Autumn 2015
Vol. 32, Issue 3


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Featured in the Autumn 2015 Edition of the Irish Arts Review (Subscribe here):

The enigmatic Alfred Beit John Mulcahy visits the modest grave of Alfred Lane Beit in Blessington, County Wicklow and wonders at the circumstances that brought him to Ireland
Art’s new wave Gerry Walker introduces some formidable talents working across the spectrum of media, in our selection of this year’s brightest graduates as they navigate their future in the arts
Ensemble playing The design ethos of McCullough Mulvin treats existing buildings as complex, vital organisms, capable of change, writes Hugh Campbell
Searching for evidence Mic Moroney marvels at Seán Hillen’s photomontage where catastrophe elides into the mundane activities of everyday life
Meetings in the studio Nick Miller makes a connection with Edward McGuire, writes Christina Kennedy, by painting his sitters and his favourite prop – the white Barn owl– in an exhibition hosted by IMMA this winter
Icons and inscapes ‘I am becoming more conscious recently of the great tradition of landscape painting in my work,’ Ger Sweeney tells Mark Ewart as he prepares for an exhibition at the Hamilton Gallery, Sligo this winter
Diaspora Eoin MacLochlainn describes his series on abandoned houses in Donegal as a reflection on Irish emigration, writes Brian McAvera of his October show at the Olivier Cornet Gallery, Dublin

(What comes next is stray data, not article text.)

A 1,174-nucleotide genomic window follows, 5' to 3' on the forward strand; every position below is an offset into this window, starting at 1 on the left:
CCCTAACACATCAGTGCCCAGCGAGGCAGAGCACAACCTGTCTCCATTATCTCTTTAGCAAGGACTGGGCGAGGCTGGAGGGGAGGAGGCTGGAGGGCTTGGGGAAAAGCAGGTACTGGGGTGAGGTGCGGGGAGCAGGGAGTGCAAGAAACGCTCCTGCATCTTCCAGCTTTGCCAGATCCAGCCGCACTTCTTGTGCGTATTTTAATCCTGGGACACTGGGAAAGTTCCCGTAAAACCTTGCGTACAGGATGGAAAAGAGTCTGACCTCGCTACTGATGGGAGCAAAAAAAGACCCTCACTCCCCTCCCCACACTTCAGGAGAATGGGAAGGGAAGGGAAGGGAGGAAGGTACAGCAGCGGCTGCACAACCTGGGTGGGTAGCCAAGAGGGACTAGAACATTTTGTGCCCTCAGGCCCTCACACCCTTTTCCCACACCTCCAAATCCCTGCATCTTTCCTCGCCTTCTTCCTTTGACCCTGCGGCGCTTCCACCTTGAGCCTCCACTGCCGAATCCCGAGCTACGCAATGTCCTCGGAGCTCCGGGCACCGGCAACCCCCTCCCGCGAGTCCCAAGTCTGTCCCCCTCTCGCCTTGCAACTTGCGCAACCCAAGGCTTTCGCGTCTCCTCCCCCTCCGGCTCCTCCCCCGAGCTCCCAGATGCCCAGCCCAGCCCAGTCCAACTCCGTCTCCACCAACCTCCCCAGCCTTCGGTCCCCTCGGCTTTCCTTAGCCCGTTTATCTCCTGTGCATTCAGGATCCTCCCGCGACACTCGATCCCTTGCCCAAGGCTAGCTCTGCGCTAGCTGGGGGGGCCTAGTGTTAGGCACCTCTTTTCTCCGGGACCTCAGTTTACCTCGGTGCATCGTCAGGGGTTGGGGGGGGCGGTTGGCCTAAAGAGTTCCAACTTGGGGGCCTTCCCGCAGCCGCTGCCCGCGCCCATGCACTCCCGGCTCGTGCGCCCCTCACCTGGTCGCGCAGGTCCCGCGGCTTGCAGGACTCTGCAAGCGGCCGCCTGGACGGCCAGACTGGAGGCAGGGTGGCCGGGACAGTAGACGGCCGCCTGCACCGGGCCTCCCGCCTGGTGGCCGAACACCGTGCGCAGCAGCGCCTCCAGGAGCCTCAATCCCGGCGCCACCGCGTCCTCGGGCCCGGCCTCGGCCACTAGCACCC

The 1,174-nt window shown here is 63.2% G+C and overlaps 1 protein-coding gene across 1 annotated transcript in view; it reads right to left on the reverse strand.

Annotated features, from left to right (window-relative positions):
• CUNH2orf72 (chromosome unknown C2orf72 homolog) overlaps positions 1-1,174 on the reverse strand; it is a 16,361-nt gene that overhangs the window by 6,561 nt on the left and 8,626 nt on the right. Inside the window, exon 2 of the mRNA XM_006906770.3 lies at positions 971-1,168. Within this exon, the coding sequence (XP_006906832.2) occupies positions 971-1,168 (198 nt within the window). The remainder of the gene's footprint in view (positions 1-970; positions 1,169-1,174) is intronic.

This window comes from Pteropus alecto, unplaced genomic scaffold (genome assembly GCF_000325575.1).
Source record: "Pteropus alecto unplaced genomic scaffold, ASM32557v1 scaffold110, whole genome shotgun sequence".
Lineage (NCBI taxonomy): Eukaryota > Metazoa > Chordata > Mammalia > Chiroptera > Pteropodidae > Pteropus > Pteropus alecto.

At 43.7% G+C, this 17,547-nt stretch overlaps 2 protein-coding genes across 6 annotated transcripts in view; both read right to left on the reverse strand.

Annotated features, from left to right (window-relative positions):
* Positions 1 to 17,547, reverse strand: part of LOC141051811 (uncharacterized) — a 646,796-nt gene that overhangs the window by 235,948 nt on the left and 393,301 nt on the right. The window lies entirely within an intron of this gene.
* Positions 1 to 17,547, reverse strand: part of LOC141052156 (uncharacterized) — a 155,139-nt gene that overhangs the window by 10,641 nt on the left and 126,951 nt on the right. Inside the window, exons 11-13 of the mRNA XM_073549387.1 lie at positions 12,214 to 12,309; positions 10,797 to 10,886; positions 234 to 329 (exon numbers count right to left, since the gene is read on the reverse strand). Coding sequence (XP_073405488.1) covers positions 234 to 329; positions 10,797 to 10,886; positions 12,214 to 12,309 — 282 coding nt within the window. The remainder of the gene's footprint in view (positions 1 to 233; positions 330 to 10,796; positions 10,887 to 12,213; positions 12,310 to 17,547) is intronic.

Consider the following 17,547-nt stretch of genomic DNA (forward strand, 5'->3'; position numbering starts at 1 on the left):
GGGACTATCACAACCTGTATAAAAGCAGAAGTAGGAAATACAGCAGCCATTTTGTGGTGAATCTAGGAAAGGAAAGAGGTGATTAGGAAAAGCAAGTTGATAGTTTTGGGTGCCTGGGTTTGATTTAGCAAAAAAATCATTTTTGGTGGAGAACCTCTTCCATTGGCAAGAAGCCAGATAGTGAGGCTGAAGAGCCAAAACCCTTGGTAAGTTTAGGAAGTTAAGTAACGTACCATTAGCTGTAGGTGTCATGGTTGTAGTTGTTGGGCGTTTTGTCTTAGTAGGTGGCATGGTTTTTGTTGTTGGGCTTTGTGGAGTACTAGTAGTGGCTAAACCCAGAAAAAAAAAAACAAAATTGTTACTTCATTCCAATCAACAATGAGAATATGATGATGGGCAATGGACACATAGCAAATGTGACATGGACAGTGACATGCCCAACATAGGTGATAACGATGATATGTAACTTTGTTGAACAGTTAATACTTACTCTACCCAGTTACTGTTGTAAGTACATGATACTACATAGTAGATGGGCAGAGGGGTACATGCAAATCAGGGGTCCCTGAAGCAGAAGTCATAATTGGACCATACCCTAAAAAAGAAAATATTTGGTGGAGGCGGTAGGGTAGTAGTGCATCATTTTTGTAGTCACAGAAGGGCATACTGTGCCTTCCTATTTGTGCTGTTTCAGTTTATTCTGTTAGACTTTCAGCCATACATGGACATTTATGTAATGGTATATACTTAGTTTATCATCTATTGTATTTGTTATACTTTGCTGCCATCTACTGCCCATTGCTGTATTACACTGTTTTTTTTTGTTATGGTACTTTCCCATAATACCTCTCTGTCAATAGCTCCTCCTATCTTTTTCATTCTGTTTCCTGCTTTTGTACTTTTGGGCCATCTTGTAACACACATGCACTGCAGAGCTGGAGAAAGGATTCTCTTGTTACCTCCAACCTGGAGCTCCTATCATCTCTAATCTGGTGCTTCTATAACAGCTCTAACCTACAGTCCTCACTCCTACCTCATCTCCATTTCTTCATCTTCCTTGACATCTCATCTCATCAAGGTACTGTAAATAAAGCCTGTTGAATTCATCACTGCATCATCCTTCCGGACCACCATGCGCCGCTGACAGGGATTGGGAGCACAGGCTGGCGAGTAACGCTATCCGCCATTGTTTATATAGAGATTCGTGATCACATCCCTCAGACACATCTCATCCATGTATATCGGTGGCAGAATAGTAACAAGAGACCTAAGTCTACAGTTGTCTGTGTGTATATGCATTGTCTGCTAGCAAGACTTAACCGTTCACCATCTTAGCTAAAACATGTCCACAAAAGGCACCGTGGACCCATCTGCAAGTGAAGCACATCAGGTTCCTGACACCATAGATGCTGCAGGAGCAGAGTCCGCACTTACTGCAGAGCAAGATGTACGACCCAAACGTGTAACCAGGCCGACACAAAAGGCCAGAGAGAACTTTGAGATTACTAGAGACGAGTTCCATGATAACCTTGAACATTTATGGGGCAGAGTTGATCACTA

Information society Boolean logic provides the stimulus for a number of artists marking the bicentenary of George Boole at the Lewis Glucksman Gallery, UCC, writes Fiona Kearney
U-Turn Marysia Wieckiewicz-Carroll reports on a collaborative exhibition by Black Church
Print Studio Members that engages with the notion of progress currently on view
at the Library Project, Dublin
The art of synthesis In an interview with Brian McAvera, John Noel Smith recalls his formative years in Berlin ahead of two exhibitions this winter, at the RHA and the Hillsboro Gallery, Dublin
Picture this Robert Ballagh questions whether it is time for the local curatoriate to recognize the significance of original Irish talent like John Devlin
Ghost in the machine A recent showing at Bonhams Gallery, Dublin underscored Don Cronin’s commitment to the pure language of sculpture removed from narrative, writes Peter Murray
Up close and personal Eamonn Doyle’s cheek by jowl images of Dubliners shape our impression of the city, and become an essential part of our collective consciousness, writes Ros Kavanagh
Foreign service Peter Murray recalls the easy socializing between races in Colonial India, as captured by artists such as George Chinnery and Thomas Hickey before censorious measures from England brought it to a halt
Bantry’s French connection Nigel Everett traces the provenance of the French tapestries at Bantry House in Cork which at one time were assessed at twice the value of the house

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